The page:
Today’s consumers can transact at a growing number of merchant locations using Near Field Communications (NFC) technology with mobile devices and a variety of payment objects including smart watches and wristbands, jewelry, key fobs, stickers and more.

Cardholders are excited about the possibilities. According to a November 2018 CPI Card Group survey of over 500 debit and credit card users, 65 percent find the idea of tapping an “object” appealing*.

Consumers are also ready to employ payment object technology in a wide range of scenarios. Eighty-one percent of respondents to CPI’s survey like the idea of using a band or fob to house event tickets, while seven out of ten would use a payment object at the gas pump, grocery store, and for public transportation*.

As the world becomes increasingly connected, the rise of payment objects represents a natural evolution in convenience, versatility and speed. Whether buying a sports drink at the gym, grabbing a coffee on the road or hustling through a subway turnstile, consumers seek a frictionless, seamless purchase experience.

To wear or not to wear

The term “payment object” refers to any portable device, article or item that a consumer can use to transact a payment. Payment objects can be wearable and include smart watches, rings, wristbands, hats, or they can be non-wearable and include portable objects such as travel mugs, water bottles, and key fobs. Payment objects contain technology, such as a chip and antenna, app or data that allows them to be used for paying for goods or services.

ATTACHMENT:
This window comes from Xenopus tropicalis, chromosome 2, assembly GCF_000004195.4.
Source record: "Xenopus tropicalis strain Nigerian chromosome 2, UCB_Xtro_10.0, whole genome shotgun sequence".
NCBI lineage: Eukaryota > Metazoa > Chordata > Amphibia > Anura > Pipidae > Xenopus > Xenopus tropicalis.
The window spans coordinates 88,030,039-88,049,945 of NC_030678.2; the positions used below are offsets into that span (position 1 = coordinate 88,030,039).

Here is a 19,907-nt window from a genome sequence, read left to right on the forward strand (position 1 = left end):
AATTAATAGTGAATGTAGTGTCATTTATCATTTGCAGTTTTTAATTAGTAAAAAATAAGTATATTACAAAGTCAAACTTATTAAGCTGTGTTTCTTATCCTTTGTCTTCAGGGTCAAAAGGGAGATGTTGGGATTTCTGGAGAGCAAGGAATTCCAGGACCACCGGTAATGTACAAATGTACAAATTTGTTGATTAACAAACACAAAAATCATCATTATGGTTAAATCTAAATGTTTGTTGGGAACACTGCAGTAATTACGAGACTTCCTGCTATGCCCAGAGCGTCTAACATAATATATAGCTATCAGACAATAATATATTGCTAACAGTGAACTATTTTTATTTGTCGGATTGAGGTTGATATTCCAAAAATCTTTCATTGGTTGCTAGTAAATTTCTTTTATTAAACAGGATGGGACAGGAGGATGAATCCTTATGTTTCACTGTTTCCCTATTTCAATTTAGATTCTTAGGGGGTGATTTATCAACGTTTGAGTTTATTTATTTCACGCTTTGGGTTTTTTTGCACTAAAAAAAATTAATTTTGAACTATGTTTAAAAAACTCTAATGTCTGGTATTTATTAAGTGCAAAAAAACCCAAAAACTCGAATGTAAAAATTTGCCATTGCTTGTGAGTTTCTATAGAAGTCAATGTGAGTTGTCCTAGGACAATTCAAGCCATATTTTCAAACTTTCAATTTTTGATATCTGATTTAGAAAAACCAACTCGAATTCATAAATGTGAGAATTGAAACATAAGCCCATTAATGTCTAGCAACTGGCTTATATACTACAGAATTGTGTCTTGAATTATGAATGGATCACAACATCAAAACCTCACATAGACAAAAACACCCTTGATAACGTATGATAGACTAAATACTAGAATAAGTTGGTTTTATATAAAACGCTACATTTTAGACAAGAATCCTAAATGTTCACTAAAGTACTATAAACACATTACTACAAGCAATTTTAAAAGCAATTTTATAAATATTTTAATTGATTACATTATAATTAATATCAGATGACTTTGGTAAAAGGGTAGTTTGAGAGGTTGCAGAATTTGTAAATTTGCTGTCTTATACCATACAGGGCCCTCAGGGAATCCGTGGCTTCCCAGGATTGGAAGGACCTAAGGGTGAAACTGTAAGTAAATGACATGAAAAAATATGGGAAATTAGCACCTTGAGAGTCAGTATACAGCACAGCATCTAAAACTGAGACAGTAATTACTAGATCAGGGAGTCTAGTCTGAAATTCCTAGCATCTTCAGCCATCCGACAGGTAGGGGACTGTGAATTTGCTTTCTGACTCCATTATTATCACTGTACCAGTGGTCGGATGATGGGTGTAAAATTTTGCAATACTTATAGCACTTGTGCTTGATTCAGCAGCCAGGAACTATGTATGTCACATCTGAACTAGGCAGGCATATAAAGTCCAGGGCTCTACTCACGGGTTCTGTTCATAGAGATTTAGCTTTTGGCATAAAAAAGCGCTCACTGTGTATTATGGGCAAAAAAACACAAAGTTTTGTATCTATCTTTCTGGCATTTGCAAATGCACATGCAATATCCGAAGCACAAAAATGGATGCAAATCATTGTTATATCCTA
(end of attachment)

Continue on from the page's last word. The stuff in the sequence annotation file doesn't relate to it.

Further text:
A payment object consists of two parts: the technology and the form factor. Typically, the embedded technology is a micro-chip and antenna. Leading payment technology firms have reduced and regulated the size of the chip and antenna combination to accommodate form factors as small as key fobs and silicone bracelets, and as convenient as clothing and coffee mugs.

Payment objects work within both closed-loop and open-loop payment networks. Closed-loop systems incorporate those payment methods that can be used at only a single location, event, retailer or vendor. A wristband loaded with multi-day festival or season tickets, which allows attendees to gain entrance and purchase concessions and merchandise onsite, is one common application of closed-loop payment objects.

In contrast, open-loop payment systems, such as those incorporated into Apple Watch and Samsung Watch, may be used anywhere contactless payments are accepted. The user simply loads their debit or credit card into the app or digital wallet and can then wave or tap their device at the grocery store, coffee shop or big-box retailer.

Is it time to offer your cardholders the convenience and versatility of a payment object? To learn more about CPI’s contactless, dual interface and payment object solutions, visit us at:



* CPI Card Group quantitative study of 529 debit and credit card users between 18 and 65 years of age, November 1-2, 2018.

Jack Jania

Written by: Jack Jania, VP of Product Management and Innovation for Secure Cards at CPI Card Group.